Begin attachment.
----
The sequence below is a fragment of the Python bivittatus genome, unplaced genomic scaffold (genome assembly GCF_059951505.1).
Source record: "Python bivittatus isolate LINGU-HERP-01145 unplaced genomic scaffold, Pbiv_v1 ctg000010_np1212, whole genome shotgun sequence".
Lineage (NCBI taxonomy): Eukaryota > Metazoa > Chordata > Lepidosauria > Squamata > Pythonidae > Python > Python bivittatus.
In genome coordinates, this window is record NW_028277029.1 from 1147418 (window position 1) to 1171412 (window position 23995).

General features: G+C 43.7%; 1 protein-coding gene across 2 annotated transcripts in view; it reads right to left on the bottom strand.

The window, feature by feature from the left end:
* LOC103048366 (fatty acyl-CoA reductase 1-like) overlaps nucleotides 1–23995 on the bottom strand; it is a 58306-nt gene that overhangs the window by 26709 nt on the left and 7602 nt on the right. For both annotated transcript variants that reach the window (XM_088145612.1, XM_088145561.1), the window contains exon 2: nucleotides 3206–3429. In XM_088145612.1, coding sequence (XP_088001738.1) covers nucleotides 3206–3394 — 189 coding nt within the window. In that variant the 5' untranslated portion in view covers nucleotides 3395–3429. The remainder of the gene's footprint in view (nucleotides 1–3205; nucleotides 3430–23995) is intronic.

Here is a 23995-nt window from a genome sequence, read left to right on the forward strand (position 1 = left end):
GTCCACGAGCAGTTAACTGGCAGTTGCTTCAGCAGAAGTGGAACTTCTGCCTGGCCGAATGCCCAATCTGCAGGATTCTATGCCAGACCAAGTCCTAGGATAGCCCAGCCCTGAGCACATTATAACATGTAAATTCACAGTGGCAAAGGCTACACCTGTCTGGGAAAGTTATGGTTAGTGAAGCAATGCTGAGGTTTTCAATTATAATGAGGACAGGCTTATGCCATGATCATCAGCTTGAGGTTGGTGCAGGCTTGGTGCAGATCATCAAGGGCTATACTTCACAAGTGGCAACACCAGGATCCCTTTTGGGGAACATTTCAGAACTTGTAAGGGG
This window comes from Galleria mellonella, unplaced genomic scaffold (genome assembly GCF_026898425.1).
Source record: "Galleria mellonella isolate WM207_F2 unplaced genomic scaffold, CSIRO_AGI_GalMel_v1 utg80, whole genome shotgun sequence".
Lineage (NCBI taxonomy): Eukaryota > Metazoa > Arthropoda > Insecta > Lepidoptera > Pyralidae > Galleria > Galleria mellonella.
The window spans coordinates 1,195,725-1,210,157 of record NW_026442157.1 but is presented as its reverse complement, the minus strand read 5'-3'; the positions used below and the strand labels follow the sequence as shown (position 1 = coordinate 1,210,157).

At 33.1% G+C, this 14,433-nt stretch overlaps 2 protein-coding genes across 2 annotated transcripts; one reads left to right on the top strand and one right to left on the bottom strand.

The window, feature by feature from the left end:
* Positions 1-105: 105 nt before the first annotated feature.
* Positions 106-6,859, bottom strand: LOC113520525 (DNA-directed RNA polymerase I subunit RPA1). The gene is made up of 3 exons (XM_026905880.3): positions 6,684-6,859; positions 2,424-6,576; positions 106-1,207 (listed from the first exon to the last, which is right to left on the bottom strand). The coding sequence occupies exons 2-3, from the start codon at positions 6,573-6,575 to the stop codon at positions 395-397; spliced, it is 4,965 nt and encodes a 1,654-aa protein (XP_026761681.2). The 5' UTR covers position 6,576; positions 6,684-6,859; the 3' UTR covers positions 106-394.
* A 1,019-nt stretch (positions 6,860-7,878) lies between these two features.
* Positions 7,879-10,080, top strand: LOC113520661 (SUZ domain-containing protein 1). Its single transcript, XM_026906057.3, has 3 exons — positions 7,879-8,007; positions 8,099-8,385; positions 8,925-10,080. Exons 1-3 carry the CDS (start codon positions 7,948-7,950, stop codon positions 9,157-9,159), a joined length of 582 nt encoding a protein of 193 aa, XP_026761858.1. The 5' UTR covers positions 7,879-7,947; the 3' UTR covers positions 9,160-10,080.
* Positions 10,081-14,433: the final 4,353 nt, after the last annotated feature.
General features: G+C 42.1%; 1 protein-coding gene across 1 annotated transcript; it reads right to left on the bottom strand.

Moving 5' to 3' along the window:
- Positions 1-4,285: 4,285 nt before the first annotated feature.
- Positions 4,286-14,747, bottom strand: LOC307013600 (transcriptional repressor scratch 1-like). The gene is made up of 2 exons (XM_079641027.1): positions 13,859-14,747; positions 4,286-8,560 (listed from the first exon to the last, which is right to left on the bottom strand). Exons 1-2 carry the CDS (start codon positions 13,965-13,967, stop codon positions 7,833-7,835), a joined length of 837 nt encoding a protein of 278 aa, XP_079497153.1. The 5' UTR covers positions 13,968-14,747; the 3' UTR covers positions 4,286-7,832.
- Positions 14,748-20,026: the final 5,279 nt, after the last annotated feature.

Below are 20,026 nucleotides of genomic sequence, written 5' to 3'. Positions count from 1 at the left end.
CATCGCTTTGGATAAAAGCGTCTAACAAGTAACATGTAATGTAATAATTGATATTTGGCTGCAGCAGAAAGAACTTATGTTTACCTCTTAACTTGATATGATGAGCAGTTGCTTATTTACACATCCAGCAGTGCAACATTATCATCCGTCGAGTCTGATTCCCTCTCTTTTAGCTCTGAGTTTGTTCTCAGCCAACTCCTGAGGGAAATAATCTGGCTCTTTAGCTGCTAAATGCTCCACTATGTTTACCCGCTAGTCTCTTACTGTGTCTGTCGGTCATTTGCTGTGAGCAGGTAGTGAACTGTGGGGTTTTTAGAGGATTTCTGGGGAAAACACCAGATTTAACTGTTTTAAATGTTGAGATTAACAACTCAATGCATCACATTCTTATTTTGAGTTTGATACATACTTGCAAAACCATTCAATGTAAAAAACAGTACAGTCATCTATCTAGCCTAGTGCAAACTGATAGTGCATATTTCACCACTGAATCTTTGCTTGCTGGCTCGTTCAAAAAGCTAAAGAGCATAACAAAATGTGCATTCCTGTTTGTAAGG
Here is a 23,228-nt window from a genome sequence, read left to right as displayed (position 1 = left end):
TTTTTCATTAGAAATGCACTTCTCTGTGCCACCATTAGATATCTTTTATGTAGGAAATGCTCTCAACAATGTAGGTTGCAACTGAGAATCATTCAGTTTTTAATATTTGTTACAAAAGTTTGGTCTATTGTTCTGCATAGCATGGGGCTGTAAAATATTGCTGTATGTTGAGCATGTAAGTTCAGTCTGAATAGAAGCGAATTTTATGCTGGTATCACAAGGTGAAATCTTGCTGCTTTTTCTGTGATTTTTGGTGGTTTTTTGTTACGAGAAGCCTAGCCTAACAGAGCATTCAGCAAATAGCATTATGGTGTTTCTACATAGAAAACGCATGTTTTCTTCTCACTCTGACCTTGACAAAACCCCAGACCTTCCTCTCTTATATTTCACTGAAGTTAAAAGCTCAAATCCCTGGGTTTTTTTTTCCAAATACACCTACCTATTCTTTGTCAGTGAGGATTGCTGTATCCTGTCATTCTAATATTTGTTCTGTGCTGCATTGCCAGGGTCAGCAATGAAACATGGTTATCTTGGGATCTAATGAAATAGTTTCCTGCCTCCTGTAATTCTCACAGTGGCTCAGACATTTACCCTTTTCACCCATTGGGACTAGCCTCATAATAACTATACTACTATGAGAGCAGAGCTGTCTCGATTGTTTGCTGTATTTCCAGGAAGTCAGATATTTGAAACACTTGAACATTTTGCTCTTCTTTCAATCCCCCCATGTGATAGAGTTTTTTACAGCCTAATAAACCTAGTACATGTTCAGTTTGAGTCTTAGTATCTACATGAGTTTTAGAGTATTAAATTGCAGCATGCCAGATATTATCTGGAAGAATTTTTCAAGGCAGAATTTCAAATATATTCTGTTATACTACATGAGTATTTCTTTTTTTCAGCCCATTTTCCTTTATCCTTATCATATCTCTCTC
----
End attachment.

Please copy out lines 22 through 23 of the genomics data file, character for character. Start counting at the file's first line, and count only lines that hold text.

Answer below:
Moving 5' to 3' along the window:
- Positions 1-4,285: 4,285 nt before the first annotated feature.